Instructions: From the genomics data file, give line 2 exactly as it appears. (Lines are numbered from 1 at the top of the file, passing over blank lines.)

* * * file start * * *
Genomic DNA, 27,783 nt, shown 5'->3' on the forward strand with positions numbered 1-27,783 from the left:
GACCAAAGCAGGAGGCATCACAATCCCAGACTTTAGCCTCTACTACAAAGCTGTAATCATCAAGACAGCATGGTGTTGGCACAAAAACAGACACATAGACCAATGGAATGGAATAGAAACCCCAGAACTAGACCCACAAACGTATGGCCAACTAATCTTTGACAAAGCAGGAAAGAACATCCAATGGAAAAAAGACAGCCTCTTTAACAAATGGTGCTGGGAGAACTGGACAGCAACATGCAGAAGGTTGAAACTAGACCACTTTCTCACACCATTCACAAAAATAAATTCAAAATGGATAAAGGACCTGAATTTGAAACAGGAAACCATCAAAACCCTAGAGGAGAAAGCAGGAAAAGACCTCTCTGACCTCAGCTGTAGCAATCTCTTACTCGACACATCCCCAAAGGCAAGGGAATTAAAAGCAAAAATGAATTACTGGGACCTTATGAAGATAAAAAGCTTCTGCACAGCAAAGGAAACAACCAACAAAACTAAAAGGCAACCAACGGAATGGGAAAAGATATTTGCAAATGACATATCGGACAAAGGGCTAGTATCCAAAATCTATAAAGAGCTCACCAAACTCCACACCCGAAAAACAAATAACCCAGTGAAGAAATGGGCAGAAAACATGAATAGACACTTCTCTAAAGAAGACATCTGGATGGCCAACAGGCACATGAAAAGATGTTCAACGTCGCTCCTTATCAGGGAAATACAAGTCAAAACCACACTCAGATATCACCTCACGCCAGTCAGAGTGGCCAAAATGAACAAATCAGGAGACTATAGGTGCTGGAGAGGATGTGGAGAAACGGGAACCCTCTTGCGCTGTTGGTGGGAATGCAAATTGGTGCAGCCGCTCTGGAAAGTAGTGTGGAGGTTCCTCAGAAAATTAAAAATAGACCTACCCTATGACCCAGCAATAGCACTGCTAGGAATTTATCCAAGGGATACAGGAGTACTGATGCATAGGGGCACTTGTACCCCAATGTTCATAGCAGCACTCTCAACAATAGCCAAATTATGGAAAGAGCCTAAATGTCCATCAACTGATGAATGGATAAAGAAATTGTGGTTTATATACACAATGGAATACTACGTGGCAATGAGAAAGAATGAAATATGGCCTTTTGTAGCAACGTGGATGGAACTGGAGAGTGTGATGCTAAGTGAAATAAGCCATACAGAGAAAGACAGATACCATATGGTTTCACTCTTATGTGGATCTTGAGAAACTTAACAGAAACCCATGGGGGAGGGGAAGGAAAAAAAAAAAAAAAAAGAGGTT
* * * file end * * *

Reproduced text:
GACCAAAGCAGGAGGCATCACAATCCCAGACTTTAGCCTCTACTACAAAGCTGTAATCATCAAGACAGCATGGTGTTGGCACAAAAACAGACACATAGACCAATGGAATGGAATAGAAACCCCAGAACTAGACCCACAAACGTATGGCCAACTAATCTTTGACAAAGCAGGAAAGAACATCCAATGGAAAAAAGACAGCCTCTTTAACAAATGGTGCTGGGAGAACTGGACAGCAACATGCAGAAGGTTGAAACTAGACCACTTTCTCACACCATTCACAAAAATAAATTCAAAATGGATAAAGGACCTGAATTTGAAACAGGAAACCATCAAAACCCTAGAGGAGAAAGCAGGAAAAGACCTCTCTGACCTCAGCTGTAGCAATCTCTTACTCGACACATCCCCAAAGGCAAGGGAATTAAAAGCAAAAATGAATTACTGGGACCTTATGAAGATAAAAAGCTTCTGCACAGCAAAGGAAACAACCAACAAAACTAAAAGGCAACCAACGGAATGGGAAAAGATATTTGCAAATGACATATCGGACAAAGGGCTAGTATCCAAAATCTATAAAGAGCTCACCAAACTCCACACCCGAAAAACAAATAACCCAGTGAAGAAATGGGCAGAAAACATGAATAGACACTTCTCTAAAGAAGACATCTGGATGGCCAACAGGCACATGAAAAGATGTTCAACGTCGCTCCTTATCAGGGAAATACAAGTCAAAACCACACTCAGATATCACCTCACGCCAGTCAGAGTGGCCAAAATGAACAAATCAGGAGACTATAGGTGCTGGAGAGGATGTGGAGAAACGGGAACCCTCTTGCGCTGTTGGTGGGAATGCAAATTGGTGCAGCCGCTCTGGAAAGTAGTGTGGAGGTTCCTCAGAAAATTAAAAATAGACCTACCCTATGACCCAGCAATAGCACTGCTAGGAATTTATCCAAGGGATACAGGAGTACTGATGCATAGGGGCACTTGTACCCCAATGTTCATAGCAGCACTCTCAACAATAGCCAAATTATGGAAAGAGCCTAAATGTCCATCAACTGATGAATGGATAAAGAAATTGTGGTTTATATACACAATGGAATACTACGTGGCAATGAGAAAGAATGAAATATGGCCTTTTGTAGCAACGTGGATGGAACTGGAGAGTGTGATGCTAAGTGAAATAAGCCATACAGAGAAAGACAGATACCATATGGTTTCACTCTTATGTGGATCTTGAGAAACTTAACAGAAACCCATGGGGGAGGGGAAGGAAAAAAAAAAAAAAAAAGAGGTT